In the 1950s, Brian Sutton-Smith and B. G. Rosenberg collected information on almost 200 games played by 2,689 children between the ages of nine and fifteen in northwestern Ohio and compared them to collections from the 1890s, 1920s, and 1940s. Ball games, tag, marbles, bicycle riding, and make-believe games such as cops and robbers were among the favorites of boys for over 60 years. Jump rope, tag, hopscotch, and dolls continued to rank high among girls, but by the 1950s girls showed an increasing preference for traditional boys' activities such as swimming, marbles, and kite flying. More highly organized games with inflexible rules, such as BASKETBALL and football, rose in popularity among boys as a result of the expansion of physical education programs. Although many changes in game preferences may be attributed to the differences in methods and places of the surveys, Sutton-Smith and Rosenberg concluded that there had been a significant shift away from singing and dialogue games, such as Sally Waters and chickamy, and some shift away from traditional chase-and-capture games that involved choosing leaders and establishing group relations. Instead, games of individual skill became more prominent. The range of play for boys was narrowing and the games of both sexes involved smaller numbers of players.
The impact of school recreation programs, suburbanization, TELEVISION, and electronic games have further altered children's play since the mid-twentieth century. Although the memoirs of men and women who grew up in the 1950s and 1960s still contain references to regional styles of informal ball games, tag, jump rope, hopscotch, and dolls, there are increasing references to the influence of electronic media and commercial amusements. From the Davy Crockett fad of the 1950s to television shows and movies marketing specific TOYS, children's play has increasingly become a target for the manufacturers and retailers of clothing, electronic games, sports apparatus, and other paraphernalia.
Nevertheless, there is evidence that children do not passively accept the blandishments of adult culture. A 1992 study of almost 1,000 children, mostly three to seven years old, in twenty-two schools and day-care centers in the Philadelphia area, provides a fascinating glimpse of the impact, or lack thereof, of television and electronic games. Although Nintendo topped the list of favorite games and toys, Monopoly and hide-and-seek were close behind, while BARBIE dolls and baseball outranked generic video games. Watching TV and playing video games dominated indoor activities, although drawing and reading made the top ten, while for outside activities biking, swimming, baseball, soccer, and playing in playgrounds and yards topped the list. Responding to questions about what they liked best about where they lived, children listed friends, house, yard, park, bike, playmates, and their rooms–and while these rooms may contain video games, this seems to indicate that from a child's perspective it is the opportunity to play, not any particular activity, that is the prerequisite for perpetuation of children's games.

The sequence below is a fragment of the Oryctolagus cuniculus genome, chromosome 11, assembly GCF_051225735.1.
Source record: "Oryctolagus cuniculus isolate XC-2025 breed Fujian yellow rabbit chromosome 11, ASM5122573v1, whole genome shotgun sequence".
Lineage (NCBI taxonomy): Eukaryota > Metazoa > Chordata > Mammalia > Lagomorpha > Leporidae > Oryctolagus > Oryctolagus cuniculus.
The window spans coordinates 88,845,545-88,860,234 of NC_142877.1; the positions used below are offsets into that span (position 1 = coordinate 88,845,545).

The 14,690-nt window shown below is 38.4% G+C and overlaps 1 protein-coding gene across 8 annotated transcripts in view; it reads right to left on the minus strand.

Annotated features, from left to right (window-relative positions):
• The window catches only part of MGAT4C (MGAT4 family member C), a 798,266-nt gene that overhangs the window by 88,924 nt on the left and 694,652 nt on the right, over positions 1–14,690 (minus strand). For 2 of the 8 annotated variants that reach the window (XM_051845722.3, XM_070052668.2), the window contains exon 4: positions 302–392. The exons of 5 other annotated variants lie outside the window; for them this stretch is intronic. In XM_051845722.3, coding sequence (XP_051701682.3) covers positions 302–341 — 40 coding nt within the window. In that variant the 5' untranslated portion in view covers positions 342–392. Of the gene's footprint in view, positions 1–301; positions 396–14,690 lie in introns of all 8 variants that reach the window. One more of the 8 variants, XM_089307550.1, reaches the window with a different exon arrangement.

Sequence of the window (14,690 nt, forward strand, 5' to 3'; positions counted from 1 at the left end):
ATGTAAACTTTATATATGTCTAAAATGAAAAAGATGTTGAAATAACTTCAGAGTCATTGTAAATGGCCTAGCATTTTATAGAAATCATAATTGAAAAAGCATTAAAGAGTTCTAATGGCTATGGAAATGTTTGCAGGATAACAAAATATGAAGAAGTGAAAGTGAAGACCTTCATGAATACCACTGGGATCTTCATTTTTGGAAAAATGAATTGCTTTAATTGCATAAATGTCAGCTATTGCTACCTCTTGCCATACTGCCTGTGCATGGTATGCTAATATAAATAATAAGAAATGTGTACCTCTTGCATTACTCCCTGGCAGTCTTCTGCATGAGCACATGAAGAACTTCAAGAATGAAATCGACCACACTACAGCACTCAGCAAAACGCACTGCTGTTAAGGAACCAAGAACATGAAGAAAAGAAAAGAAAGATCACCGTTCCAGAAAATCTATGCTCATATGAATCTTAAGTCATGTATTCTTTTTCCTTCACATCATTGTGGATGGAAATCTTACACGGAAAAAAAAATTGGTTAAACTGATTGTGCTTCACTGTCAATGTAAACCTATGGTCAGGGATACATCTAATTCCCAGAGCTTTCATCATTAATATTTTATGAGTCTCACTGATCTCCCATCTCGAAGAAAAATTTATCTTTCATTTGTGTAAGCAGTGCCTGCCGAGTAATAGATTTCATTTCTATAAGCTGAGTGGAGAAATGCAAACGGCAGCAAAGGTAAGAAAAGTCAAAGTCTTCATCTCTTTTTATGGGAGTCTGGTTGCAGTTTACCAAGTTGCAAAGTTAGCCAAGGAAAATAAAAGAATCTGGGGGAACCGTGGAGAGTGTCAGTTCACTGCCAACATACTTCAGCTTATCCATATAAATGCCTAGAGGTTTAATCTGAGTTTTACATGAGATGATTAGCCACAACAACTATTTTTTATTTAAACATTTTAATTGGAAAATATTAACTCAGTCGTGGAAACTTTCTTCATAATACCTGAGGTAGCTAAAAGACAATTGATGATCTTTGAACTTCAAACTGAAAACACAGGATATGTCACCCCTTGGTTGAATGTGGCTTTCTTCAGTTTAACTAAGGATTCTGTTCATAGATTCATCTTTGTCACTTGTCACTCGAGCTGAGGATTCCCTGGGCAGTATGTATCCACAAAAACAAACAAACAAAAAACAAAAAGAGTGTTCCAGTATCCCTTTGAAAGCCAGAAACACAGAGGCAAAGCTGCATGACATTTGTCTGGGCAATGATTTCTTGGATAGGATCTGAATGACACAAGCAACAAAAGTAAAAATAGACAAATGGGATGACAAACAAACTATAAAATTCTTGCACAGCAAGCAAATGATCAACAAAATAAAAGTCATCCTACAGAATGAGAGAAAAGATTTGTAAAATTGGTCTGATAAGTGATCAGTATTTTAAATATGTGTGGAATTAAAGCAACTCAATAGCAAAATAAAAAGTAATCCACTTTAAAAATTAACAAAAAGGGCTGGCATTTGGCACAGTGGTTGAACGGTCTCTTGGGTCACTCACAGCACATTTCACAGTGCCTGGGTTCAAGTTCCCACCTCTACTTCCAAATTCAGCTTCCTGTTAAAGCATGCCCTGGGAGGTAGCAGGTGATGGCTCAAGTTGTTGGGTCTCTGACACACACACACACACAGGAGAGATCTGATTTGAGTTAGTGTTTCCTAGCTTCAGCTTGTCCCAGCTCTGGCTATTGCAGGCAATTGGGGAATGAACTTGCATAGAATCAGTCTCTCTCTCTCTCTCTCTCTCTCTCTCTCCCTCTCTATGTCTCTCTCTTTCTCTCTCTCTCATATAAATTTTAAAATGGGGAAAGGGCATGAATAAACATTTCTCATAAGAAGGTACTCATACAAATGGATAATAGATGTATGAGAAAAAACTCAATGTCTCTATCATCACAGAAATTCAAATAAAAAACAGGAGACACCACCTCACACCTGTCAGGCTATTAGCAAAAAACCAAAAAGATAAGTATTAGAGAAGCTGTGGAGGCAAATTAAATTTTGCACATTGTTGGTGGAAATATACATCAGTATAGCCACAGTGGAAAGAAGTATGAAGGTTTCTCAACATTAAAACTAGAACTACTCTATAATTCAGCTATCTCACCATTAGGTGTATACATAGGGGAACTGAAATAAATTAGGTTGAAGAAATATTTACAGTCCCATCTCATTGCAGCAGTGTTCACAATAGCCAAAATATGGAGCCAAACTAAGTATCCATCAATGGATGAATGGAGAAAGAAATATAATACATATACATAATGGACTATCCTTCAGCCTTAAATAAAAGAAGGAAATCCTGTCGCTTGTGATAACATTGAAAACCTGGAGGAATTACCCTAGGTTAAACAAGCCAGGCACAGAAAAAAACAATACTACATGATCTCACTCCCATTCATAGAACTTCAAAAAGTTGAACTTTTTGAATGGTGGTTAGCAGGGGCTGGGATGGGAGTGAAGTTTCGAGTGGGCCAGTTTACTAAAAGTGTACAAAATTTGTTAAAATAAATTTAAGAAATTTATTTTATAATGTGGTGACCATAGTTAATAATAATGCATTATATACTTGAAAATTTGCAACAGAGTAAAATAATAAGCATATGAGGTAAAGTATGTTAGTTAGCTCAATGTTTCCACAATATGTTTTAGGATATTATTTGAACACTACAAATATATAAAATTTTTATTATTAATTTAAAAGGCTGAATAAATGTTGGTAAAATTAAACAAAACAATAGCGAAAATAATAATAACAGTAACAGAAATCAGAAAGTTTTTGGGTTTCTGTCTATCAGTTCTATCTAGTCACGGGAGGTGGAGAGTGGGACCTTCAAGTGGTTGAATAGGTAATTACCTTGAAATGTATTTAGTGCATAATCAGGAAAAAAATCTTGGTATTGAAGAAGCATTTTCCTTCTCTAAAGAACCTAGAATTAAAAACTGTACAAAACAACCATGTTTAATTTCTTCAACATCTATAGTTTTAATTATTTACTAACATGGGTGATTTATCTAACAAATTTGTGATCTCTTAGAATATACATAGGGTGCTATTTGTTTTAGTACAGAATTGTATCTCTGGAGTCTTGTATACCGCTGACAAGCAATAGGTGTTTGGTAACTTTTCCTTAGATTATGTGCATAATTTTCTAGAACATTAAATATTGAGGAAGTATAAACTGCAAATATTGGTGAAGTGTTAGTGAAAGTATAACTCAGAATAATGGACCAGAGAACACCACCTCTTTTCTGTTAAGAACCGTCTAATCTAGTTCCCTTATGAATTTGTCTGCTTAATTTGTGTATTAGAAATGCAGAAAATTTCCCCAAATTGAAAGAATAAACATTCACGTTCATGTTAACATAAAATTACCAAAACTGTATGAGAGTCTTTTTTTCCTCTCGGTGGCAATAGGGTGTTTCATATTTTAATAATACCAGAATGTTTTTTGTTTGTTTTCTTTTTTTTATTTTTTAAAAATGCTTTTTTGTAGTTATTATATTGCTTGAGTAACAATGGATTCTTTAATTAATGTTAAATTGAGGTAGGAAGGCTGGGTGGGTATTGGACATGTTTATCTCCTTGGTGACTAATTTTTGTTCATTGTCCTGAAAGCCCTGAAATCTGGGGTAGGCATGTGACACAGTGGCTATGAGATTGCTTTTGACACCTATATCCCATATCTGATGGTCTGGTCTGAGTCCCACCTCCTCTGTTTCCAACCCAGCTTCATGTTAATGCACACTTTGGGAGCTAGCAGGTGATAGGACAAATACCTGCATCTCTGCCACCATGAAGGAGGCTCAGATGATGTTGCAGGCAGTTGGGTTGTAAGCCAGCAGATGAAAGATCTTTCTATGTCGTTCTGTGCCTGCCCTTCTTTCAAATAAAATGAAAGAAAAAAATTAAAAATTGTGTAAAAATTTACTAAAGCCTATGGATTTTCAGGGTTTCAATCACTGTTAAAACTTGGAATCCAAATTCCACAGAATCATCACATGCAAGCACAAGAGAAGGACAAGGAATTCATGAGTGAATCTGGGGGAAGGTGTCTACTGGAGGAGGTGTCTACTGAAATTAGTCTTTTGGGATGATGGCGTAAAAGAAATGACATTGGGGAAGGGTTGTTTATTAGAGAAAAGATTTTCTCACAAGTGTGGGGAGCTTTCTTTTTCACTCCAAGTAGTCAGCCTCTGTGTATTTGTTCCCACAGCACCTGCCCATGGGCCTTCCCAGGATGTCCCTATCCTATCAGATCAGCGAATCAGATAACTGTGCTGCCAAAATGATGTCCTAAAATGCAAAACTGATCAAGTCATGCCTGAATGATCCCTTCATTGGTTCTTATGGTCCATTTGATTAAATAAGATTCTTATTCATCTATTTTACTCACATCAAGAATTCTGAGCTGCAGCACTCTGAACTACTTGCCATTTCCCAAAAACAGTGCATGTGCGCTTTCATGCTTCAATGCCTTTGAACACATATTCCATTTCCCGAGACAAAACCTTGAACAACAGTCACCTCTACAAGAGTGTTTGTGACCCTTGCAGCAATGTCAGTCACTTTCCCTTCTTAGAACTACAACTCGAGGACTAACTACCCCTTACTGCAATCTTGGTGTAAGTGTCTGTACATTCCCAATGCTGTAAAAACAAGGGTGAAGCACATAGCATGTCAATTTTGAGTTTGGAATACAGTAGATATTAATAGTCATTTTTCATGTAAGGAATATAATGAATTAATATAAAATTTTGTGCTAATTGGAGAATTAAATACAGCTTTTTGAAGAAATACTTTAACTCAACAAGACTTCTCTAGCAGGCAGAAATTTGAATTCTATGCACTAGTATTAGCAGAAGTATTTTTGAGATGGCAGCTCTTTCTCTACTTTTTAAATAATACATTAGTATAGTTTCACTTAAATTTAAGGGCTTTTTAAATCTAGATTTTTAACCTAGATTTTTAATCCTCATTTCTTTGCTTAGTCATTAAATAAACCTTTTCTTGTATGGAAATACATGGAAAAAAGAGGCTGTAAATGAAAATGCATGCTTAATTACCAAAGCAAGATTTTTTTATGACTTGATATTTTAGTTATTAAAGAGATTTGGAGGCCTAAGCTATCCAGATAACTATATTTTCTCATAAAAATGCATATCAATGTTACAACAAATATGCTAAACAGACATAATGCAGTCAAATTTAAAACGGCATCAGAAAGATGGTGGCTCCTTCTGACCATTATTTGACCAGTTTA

Even more remarkable was the number of different activities named by the children in the survey. Over 500 distinct activities, most named only once, were recorded, from "fixing things" to "playing spooky in the dark," to "playing with bugs." Many traditional tag, chase, and jumping games were mentioned, but the evidence suggests somewhat more solitary play for contemporary children than that experienced by earlier generations.
Paradoxically, children have lost some of their autonomy. This is the conclusion of a study of three generations of children who grew up in a neighborhood on the northern tip of Manhattan. From 1910 to 1980, the age at which children were first allowed to go out of their yards alone rose from five-and-a-half to seven-and-a-half. Moreover, the number of places children recall visiting away from home declined for both young children and teenagers. Most dramatic was the increase in the number of professionally supervised activities for children. For those growing up in the 1920s and 1930s the only supervised play was a summer sports program in a schoolyard. By the 1950s, however, Little League, Boy and Girl Scouts, the Police Athletic League, youth centers, and public libraries were offering a wide variety of organized recreation.
Street games have become a topic of nostalgia, with newspapers and the media regularly reporting on the survival of stickball, handball, and double-dutch jump rope in organized leagues and competitions. Picture books and websites on street play appeal to adults who have happy memories of childhood. Currently, streets are being reclaimed for play by boys and girls on roller blades and skateboards, and efforts to ban these activities recall earlier contests over control of play spaces. Street play is, in the final analysis, a public performance by children of games and rituals that both mock and confirm the larger social order.